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needs to step in and the government needs toinvest in programs now that can pay off later. manufacturing, green energy, instra trui inf infrastructure and aid for state and local governments. mitt romney says to get the government out of the way. and former new york times columnist bob herbert is a ceo of a left leaning think tank, and also joining us is the director irvine institute in irvine. and peter, do you think that the country sees incentives to move the jobs abroad and it does not matter what the government does to help? >> well, that is right if we understand what the problem is here. if you look at what globalization has done over the past few decades, we have a basically a destruction of the job destruction ecosystem, and the way it works, christine, is
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simple. if caterpillar or gm decides to offshore the production instead of building a factory in peoria or detroit, what you have is a loss of jobs right there of the big company, and then what you lose next is the supply chain which creates many, many more times number of jobs as the big oems and the original equipment manufacturers and once that supply chain is gone, then you lose the service sector jobs, so that manufacturing creates service sector jobs, but the service sector jobs don't create manufacturing. >> i want the bring in bob. are you confident if the president wins a second term that the little signs of the recovery summer as joe biden called it 28 months after the recovery summer, do they continue with a second term of obama? >> i am not confident and in addition to the globalization problem is the labor saving technological devices when you talk about dispensing with american jobs and the economy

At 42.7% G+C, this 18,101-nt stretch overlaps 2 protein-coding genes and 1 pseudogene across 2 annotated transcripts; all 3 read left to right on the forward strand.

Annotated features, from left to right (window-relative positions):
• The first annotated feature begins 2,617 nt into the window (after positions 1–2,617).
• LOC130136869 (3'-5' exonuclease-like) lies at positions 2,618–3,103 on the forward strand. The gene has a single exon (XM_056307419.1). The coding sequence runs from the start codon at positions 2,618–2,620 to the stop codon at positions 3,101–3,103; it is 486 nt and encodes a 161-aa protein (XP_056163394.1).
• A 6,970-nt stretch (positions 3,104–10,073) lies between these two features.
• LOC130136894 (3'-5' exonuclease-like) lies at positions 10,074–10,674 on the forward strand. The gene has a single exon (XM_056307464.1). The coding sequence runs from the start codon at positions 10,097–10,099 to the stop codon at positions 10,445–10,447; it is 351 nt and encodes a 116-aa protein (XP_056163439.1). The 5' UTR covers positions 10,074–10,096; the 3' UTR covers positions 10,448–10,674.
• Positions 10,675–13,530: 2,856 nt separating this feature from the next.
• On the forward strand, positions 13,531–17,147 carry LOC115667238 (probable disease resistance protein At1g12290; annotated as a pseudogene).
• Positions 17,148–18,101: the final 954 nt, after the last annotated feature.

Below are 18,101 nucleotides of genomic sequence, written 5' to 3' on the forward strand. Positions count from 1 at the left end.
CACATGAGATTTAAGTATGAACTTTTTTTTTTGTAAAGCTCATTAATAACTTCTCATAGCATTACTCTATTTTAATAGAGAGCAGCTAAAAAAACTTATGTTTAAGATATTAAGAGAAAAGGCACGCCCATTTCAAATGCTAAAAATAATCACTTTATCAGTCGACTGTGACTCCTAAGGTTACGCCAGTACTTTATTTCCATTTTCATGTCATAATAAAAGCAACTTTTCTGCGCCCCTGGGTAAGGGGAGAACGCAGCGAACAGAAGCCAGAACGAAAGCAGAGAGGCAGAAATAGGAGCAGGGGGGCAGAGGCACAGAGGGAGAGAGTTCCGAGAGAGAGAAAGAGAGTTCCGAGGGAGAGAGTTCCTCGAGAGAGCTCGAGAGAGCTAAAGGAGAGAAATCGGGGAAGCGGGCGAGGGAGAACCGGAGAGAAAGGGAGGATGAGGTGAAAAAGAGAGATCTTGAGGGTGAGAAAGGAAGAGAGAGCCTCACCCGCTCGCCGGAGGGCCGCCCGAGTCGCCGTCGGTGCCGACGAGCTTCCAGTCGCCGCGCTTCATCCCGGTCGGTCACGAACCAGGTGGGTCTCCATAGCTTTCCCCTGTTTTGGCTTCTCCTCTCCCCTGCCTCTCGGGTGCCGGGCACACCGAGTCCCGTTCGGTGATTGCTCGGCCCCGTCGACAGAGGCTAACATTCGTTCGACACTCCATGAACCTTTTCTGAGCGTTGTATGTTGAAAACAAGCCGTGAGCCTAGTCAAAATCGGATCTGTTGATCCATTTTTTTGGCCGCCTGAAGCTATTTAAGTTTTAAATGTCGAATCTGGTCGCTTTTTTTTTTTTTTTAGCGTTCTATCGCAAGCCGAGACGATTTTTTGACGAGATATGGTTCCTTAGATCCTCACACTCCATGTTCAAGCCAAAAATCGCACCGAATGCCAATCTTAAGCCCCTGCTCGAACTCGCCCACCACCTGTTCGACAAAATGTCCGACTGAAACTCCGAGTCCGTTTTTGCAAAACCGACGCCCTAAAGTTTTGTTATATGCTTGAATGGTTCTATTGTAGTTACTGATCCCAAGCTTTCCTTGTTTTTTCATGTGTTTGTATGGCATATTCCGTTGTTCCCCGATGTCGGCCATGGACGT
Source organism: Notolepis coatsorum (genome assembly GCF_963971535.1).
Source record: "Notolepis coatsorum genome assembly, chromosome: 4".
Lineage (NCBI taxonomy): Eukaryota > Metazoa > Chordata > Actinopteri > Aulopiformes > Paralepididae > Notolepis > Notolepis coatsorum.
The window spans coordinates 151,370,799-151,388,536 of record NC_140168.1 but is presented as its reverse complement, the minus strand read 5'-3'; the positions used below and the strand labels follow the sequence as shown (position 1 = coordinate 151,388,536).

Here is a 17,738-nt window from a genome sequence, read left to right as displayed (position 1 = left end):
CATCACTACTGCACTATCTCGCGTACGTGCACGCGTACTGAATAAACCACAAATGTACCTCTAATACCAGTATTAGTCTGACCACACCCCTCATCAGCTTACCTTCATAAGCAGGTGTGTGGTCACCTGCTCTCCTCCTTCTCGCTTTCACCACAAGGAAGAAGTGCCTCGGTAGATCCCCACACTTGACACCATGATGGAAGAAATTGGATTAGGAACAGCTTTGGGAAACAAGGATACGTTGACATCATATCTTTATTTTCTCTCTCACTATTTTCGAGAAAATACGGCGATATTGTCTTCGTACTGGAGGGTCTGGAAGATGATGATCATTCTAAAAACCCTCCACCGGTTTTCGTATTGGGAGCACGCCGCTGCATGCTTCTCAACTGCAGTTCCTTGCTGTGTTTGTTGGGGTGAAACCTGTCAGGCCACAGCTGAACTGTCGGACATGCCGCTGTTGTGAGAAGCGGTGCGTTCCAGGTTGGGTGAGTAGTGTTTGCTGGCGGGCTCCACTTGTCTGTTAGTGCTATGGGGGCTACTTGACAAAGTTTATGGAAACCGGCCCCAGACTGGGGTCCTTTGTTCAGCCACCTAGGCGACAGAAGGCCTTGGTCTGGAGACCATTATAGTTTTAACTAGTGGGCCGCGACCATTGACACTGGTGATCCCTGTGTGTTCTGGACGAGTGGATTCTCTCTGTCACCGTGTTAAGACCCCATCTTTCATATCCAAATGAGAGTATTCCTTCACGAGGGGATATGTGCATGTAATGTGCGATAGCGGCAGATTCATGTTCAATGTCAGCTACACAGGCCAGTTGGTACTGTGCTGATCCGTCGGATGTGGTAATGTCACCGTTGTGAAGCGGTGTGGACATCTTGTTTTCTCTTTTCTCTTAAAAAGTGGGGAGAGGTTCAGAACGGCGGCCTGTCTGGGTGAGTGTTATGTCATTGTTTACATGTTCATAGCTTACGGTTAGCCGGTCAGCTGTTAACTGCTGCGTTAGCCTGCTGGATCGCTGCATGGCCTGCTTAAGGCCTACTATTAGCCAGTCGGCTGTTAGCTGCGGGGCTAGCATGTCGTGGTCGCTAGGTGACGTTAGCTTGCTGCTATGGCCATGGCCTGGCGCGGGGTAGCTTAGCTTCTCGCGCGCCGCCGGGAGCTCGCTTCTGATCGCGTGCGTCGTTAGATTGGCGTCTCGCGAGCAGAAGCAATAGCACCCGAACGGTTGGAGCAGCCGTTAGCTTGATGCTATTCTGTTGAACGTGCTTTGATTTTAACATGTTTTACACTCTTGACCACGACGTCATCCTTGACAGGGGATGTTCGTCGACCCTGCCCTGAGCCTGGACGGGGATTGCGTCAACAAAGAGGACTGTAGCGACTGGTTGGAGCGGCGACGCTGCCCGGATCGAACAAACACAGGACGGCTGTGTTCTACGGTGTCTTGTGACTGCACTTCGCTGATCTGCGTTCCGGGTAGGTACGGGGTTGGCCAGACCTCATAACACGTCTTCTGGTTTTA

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tot totally linked to the good jobs you don't have the consumer demand tor capability to buy the goods and services that we can produce. that is is what we need to do. we need to address the demand thing. >> that is where you spend money now. >> exactly. that is where you spend the money on the infrastructure which we have to fix anyway and you spend the money on new green energy-type initiatives, and you spend, as you pointed out, money on the education which is really important, because you need a better educated workforce for the good jobs, and in order to pay for all of that, which costs a lot of money, there is going to have to be a real sacrifice in the country. you will have to raise taxes and standards of living have to come down somewhat. >> peter na varer row, you can't tell people that you are going raise their taxes, and being honest somehow in the american political arena is somehow not possible. >> well, you should not buy into bob's narrative here. it. it is simply gone. if you look athe green energy